Not only do the showrunners appear to really believe the liberal Progressive History narrative—why wouldn’t they? they’re perched at its zenith—but they also seem to accept the racist dichotomy between savage and civilized at the foundation of many progressive historiographies. In the finale, the dark-skinned eastern “horde” from Essos plays the role of barbaric invaders, juxtaposed, just a few scenes later, against the civilized Westerosi gentry sitting in calm repose about to elect their benign sovereign. By contrast, much of the original story was skeptical of such Western notions of progress, and rejected some of the conventional distinctions between savage and civilized. At times, the story even subverted the traditional dichotomy: for much of the series, it was people from Essos who regarded the Westerosi as “bearded, stinking barbarians.”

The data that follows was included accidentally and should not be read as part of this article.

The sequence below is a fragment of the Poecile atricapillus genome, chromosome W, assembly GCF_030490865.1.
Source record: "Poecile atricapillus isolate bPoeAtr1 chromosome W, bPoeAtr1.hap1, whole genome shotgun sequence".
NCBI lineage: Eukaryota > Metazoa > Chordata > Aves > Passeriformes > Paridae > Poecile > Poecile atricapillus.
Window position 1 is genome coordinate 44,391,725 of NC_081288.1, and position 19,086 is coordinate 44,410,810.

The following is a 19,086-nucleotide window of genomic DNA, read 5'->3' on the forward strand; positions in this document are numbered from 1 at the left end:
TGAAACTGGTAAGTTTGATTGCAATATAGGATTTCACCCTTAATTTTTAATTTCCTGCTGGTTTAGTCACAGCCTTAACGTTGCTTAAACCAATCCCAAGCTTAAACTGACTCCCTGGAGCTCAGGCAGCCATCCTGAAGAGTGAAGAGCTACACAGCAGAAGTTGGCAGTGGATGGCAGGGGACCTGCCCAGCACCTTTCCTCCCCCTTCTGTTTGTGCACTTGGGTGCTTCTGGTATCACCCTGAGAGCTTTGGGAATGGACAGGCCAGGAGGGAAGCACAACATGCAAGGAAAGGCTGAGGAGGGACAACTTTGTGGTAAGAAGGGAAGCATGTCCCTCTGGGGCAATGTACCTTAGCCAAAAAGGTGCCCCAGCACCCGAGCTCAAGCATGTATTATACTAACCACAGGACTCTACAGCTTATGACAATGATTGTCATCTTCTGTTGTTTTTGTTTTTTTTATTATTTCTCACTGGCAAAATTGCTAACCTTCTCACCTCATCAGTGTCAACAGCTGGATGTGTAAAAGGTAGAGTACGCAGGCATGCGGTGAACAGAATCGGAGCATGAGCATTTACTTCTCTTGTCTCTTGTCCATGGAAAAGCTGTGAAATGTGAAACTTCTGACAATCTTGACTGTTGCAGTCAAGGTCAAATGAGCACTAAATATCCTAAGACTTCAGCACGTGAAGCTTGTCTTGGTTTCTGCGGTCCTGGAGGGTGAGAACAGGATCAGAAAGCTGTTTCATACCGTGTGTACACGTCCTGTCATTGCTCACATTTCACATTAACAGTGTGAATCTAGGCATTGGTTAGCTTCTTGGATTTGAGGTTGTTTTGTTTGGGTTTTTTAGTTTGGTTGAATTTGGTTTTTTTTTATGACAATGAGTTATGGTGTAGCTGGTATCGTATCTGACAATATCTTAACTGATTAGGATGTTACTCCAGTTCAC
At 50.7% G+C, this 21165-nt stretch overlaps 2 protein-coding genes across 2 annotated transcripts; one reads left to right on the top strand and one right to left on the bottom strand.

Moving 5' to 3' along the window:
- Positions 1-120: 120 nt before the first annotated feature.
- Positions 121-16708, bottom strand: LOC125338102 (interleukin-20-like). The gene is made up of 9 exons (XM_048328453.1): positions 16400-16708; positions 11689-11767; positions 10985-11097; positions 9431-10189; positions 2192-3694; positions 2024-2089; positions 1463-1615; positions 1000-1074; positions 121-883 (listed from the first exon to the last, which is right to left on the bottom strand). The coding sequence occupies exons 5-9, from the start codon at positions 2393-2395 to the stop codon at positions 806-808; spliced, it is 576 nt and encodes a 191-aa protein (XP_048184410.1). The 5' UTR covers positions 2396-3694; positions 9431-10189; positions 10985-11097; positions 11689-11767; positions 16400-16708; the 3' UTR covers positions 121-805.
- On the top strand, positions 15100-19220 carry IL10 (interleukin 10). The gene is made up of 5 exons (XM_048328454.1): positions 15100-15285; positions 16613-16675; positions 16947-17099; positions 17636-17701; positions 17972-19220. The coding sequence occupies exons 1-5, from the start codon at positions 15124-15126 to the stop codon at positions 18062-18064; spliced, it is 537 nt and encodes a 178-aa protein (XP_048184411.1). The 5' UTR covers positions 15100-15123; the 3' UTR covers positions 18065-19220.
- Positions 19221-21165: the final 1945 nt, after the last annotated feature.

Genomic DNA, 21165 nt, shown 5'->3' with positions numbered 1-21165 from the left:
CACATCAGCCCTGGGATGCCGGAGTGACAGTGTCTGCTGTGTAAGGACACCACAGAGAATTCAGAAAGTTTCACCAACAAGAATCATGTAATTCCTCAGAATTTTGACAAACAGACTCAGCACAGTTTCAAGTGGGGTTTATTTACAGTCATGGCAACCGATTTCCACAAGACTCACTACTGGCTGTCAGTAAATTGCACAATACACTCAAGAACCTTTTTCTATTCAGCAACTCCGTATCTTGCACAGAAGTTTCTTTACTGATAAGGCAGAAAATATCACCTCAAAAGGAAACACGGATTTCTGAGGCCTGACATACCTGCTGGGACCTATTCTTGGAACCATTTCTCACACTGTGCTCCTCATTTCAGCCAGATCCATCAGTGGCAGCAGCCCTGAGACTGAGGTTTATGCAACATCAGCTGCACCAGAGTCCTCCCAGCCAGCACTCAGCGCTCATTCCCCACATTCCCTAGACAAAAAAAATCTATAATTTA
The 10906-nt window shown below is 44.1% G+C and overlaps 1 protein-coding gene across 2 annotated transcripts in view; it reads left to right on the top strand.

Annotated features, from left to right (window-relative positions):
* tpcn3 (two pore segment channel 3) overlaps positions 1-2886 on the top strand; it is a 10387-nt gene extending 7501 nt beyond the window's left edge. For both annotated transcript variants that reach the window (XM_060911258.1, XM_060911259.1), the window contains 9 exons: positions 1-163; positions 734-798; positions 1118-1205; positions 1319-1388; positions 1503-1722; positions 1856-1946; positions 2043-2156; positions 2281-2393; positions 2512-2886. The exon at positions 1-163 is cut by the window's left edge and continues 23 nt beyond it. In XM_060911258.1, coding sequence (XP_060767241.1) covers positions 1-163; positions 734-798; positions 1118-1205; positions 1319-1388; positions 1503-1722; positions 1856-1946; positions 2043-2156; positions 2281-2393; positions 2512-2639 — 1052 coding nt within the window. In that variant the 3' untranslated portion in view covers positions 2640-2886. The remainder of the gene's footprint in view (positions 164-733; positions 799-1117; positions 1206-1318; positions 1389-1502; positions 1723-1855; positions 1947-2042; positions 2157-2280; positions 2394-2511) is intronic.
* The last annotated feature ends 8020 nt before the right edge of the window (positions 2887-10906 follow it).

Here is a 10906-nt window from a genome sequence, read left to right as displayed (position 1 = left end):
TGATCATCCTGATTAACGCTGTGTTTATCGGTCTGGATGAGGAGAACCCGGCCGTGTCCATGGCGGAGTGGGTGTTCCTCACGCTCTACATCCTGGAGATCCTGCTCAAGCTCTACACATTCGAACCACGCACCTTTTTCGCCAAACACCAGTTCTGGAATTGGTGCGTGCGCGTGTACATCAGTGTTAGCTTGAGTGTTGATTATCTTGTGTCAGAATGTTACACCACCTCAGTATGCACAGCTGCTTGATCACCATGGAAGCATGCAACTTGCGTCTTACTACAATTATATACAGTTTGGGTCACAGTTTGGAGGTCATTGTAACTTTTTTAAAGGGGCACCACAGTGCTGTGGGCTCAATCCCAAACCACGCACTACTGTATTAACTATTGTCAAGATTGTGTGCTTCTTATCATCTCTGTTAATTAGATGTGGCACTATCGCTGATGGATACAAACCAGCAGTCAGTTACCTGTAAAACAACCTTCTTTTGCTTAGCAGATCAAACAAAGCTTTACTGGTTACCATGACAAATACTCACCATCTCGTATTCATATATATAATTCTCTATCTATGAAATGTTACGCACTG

“Civilization” in this fictional world is a cruel place, dominated by the “game of thrones,” which itself refers to an endlessly turning wheel of violence and extraction under which peasants are constantly crushed. There’s no indication in the books that history is moving in a direction of improvement for the masses, regardless of who sits on the Iron Throne. Even the one populist incursion (via the religious leader known as the High Sparrow) devolves into co-optation by the monarchy and, ultimately, massacre. While there’s no progress for the peasants at the end, just closed-door machinations by the country’s biggest landlords, it’s implied in the show that we are to smile knowingly, assured that these improvements will eventually trickle down, as long as no more pesky liberators like Daenerys get in the way. The stewards of progress are the same ones who have been turning the wheel that has crushed the peasantry for the last eight seasons—or, rather, their more personally decent sons. Bran and his Team of Rivals will rule the realm justly. But what the show has known and the finale seems to forget is that these amiably debating lords are acting out the same theater on the same stage that almost all politicians act in reality: a friendly face assuring the existence of gradual progress to obscure what will remain forever a system of government and economy that is completely fucking mad.